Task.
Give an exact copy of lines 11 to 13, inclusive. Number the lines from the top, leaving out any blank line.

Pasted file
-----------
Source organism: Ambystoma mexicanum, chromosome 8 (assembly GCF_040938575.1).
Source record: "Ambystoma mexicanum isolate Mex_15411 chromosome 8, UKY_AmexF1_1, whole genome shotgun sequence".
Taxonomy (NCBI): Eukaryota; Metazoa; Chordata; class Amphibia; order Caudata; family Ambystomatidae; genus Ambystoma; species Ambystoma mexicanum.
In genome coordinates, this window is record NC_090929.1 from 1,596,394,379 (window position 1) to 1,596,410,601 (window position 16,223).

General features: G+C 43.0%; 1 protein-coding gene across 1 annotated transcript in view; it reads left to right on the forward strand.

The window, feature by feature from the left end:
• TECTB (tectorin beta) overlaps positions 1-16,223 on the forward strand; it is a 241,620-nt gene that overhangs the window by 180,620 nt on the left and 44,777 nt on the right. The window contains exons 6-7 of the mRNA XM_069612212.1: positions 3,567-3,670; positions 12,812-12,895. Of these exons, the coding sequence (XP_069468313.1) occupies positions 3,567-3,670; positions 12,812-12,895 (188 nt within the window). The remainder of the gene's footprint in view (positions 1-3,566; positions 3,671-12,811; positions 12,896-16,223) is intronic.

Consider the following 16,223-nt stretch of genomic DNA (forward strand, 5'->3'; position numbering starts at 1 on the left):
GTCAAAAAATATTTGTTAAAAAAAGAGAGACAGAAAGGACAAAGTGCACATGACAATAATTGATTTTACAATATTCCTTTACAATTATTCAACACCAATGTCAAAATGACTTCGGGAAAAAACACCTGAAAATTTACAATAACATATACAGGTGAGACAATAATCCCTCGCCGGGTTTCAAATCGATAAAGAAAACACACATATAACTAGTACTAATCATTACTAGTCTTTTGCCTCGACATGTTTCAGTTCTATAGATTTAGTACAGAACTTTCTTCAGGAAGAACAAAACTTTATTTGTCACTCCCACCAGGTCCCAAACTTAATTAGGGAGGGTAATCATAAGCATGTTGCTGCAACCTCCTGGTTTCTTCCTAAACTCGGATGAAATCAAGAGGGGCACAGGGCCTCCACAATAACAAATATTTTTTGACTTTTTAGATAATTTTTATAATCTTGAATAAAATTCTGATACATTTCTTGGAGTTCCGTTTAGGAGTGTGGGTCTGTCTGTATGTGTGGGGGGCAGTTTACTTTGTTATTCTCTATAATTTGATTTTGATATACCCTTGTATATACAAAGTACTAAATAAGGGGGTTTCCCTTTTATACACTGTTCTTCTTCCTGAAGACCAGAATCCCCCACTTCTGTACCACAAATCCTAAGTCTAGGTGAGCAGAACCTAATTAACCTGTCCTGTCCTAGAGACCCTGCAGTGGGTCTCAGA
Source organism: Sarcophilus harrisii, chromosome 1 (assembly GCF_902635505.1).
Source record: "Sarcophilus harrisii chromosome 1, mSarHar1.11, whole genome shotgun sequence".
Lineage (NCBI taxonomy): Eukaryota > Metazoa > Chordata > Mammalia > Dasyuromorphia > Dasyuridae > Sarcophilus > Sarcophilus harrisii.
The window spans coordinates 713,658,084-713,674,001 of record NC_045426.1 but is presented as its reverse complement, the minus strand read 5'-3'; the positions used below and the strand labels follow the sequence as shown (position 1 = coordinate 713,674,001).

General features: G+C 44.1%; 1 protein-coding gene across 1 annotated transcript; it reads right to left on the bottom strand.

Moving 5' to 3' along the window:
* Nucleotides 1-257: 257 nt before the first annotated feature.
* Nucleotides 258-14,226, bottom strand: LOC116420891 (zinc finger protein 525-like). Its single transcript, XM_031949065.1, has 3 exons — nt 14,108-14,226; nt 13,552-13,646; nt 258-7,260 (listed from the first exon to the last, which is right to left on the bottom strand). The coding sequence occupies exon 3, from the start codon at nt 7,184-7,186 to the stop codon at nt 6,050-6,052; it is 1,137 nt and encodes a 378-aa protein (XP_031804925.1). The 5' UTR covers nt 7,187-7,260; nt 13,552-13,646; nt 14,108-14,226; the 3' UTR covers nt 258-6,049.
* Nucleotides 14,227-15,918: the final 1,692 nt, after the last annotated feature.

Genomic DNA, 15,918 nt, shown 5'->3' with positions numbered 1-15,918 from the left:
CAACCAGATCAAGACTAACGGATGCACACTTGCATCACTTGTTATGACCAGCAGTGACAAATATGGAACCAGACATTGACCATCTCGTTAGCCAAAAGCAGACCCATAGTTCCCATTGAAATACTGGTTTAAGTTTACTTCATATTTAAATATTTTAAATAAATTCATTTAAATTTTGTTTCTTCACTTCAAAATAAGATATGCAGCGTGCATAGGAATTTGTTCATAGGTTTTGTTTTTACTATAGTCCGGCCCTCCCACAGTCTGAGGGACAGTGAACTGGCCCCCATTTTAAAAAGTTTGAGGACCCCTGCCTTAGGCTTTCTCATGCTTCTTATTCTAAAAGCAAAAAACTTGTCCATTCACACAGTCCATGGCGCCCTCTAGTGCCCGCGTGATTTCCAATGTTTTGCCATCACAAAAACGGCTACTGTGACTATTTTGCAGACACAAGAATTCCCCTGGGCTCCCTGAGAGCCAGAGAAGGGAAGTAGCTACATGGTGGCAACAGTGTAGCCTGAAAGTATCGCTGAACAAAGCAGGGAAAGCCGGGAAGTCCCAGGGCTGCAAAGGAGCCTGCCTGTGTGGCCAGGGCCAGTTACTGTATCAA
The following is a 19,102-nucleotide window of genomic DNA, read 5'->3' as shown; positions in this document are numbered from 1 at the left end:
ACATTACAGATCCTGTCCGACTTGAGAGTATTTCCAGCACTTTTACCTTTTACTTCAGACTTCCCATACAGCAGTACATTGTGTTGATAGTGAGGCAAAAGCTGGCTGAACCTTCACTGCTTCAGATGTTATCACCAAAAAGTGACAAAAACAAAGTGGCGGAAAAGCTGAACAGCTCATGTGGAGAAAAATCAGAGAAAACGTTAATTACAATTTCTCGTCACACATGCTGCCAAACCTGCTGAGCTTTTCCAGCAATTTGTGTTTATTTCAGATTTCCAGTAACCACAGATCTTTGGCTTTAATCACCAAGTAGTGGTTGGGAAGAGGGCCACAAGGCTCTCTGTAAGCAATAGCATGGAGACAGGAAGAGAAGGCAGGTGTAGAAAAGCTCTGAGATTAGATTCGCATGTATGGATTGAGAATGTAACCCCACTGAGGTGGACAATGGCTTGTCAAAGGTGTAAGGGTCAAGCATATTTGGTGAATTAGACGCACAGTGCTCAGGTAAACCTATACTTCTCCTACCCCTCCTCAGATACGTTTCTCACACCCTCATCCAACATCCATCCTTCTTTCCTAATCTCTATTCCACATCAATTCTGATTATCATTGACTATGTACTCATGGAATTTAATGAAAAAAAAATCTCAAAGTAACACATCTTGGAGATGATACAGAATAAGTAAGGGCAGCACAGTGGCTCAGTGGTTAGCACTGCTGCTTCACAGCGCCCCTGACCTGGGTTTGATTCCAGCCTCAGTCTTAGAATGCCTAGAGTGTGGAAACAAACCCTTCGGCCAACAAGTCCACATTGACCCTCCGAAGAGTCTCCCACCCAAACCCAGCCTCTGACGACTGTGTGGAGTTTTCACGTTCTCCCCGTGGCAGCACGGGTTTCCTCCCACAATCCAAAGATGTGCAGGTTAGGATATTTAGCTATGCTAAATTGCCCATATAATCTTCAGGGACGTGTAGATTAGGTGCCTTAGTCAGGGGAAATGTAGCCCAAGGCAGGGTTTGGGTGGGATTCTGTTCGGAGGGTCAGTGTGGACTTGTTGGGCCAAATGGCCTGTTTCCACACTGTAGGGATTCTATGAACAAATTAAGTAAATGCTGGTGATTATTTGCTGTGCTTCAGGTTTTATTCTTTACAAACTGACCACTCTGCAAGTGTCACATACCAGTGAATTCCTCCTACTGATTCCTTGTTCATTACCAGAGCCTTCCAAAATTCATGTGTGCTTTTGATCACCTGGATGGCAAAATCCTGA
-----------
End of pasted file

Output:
Source record: "Sarcophilus harrisii chromosome 1, mSarHar1.11, whole genome shotgun sequence".
Lineage (NCBI taxonomy): Eukaryota > Metazoa > Chordata > Mammalia > Dasyuromorphia > Dasyuridae > Sarcophilus > Sarcophilus harrisii.
The window spans coordinates 713,658,084-713,674,001 of record NC_045426.1 but is presented as its reverse complement, the minus strand read 5'-3'; the positions used below and the strand labels follow the sequence as shown (position 1 = coordinate 713,674,001).